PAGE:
My little space on the web where I blog about comics and comic books, drawing and illustration, graphic design, writing stories, and a few tips and tutorials from time to time about them. I'll also share bits about movies, theater, music, (maybe even cooking!) and whatever strikes my fancy.
I'm opening up my schedule to accept art and design commissions! This is to ensure that I don't end up as a starving artist. Har har. :-)
While I prefer to draw feminine forms and poses, I'm also open to drawing male characters. However, I won't be able to accommodate highly detailed characters (like Swamp Thing, or Michael Bay's Transformers designs). The images above show my default art style. It's similar to the styles of Frank Cho, Adam Hughes, and Terry Dodson.
I don't accept caricatures or portraits. I can't guarantee that I'll be able to copy accurately.
Below are the details for art commissions. These are rates for non-commercial artwork.
(If you want me to illustrate something for commercial use, please fill up this design inquiry form instead.) TRADITIONAL MEDIUM (for Philippine Residents only) Format 16cm x 25 cm Uncolored (black inks and grey) Canson watercolor paper or Bristol Board (depending on availability)
There are a lot of people who want to make comics, or have tried to make comics but end up frustrated. I certainly struggled some when I started out, and it's no secret that there have been bumps on the road now and then.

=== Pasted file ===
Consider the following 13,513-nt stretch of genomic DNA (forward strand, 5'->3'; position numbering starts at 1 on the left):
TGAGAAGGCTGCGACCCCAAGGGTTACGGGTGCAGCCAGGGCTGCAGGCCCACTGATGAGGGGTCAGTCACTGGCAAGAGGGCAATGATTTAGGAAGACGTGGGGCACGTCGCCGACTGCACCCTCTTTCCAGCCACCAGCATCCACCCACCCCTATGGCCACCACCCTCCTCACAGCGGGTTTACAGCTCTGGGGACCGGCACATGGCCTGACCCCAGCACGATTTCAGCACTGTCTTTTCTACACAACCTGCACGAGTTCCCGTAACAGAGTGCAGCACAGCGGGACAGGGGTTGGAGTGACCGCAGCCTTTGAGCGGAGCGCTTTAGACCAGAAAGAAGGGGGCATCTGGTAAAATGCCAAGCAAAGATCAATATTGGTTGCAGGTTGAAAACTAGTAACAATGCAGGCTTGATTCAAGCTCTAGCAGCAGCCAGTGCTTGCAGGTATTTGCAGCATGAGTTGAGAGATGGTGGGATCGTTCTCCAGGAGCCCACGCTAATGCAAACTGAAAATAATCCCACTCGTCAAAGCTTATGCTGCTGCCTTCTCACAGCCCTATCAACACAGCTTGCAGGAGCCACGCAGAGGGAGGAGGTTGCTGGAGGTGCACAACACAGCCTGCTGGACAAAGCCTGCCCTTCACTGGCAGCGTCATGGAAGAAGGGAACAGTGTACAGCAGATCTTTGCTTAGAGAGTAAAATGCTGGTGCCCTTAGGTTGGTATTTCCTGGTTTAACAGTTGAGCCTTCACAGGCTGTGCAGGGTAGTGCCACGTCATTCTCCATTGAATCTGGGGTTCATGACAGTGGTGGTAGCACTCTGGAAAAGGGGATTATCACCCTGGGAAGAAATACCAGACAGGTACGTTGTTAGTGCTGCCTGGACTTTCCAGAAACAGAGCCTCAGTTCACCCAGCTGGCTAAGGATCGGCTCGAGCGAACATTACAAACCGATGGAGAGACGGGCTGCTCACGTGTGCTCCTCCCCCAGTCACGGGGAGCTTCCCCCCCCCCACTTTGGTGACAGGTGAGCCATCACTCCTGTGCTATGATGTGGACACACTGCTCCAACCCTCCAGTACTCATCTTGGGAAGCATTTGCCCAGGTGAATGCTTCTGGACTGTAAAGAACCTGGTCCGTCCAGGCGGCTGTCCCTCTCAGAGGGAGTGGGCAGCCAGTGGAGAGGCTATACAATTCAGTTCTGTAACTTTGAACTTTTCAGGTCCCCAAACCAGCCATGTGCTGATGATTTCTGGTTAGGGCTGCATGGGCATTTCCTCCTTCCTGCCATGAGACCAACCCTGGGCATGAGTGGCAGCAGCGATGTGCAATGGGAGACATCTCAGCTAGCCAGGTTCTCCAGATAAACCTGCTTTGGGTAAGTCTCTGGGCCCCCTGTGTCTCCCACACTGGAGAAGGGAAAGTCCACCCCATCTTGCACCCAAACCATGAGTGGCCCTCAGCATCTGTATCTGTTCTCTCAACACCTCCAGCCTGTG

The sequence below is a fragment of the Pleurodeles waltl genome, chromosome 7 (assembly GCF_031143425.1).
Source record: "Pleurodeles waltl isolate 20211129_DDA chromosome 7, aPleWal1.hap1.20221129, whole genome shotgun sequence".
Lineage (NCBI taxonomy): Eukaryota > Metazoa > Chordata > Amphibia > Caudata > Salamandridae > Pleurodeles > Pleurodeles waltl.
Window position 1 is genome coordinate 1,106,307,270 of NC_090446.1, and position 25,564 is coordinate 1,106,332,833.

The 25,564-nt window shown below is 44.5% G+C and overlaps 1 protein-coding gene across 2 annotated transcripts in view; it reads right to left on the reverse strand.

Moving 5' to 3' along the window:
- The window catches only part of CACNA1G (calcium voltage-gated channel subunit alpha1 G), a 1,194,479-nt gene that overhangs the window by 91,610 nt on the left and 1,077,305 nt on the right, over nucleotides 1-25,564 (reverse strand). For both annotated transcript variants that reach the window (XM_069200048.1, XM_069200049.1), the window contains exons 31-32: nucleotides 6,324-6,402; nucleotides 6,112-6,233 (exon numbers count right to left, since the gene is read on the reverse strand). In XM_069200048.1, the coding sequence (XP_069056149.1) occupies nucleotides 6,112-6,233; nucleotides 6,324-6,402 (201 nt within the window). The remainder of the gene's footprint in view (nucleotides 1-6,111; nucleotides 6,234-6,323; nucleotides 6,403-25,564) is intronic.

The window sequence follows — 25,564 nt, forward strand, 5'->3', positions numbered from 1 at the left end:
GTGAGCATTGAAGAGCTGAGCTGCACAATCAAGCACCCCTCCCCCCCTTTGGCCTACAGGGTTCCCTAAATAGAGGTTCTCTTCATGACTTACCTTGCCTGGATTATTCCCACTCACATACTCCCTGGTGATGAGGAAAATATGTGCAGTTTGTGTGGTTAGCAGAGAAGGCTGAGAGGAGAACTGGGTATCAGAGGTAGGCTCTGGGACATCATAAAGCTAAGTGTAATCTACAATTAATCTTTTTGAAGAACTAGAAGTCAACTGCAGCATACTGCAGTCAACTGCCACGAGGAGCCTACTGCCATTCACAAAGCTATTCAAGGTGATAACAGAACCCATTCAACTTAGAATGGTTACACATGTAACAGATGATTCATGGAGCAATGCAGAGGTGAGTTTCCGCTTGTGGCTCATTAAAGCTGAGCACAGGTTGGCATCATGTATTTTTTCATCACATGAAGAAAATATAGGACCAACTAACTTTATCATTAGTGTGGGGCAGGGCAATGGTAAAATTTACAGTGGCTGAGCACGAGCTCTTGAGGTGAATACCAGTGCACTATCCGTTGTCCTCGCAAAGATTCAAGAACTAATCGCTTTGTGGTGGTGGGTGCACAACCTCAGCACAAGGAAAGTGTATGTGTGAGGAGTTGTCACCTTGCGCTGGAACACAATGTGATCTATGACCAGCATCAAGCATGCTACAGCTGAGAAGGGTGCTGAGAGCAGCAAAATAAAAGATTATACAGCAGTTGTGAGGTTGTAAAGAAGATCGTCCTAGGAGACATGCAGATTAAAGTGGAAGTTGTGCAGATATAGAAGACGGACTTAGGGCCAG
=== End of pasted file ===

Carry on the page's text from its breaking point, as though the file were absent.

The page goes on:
I'm just curious to find out from you: What aspects of making stories and comics do you find yourself struggling with?
If you write your questions in the comments section, I'll see if I could answer it.
It's been more than six months since I posted. I blame the time-sucking black hole that is social media. :-)
Here are some of the highlights from last year:
1) "I Heart Davao," the 40-episode television series aired on GMA 7. I was given the opportunity to write a number of episodes for that show, but I insisted that I could only do ten. My primary reason was that I had never written for television before, so I didn't want to dive headfirst into unfamiliar territory. Our headwriter was Chris Martinez, and the writing team had me, Dwein Baltazar, and Eljay Castro Deldoc. Our director was Marlon Rivera.
I wouldn't consider my experience as representative of what really goes on in television writing in the Philippines, but it was an eye-opener. I never imagined that I'd be able to write more than two hours worth of script (five episodes) in two weeks. It was thrilling, to say the least, seeing how the script was brought to life in the finished product.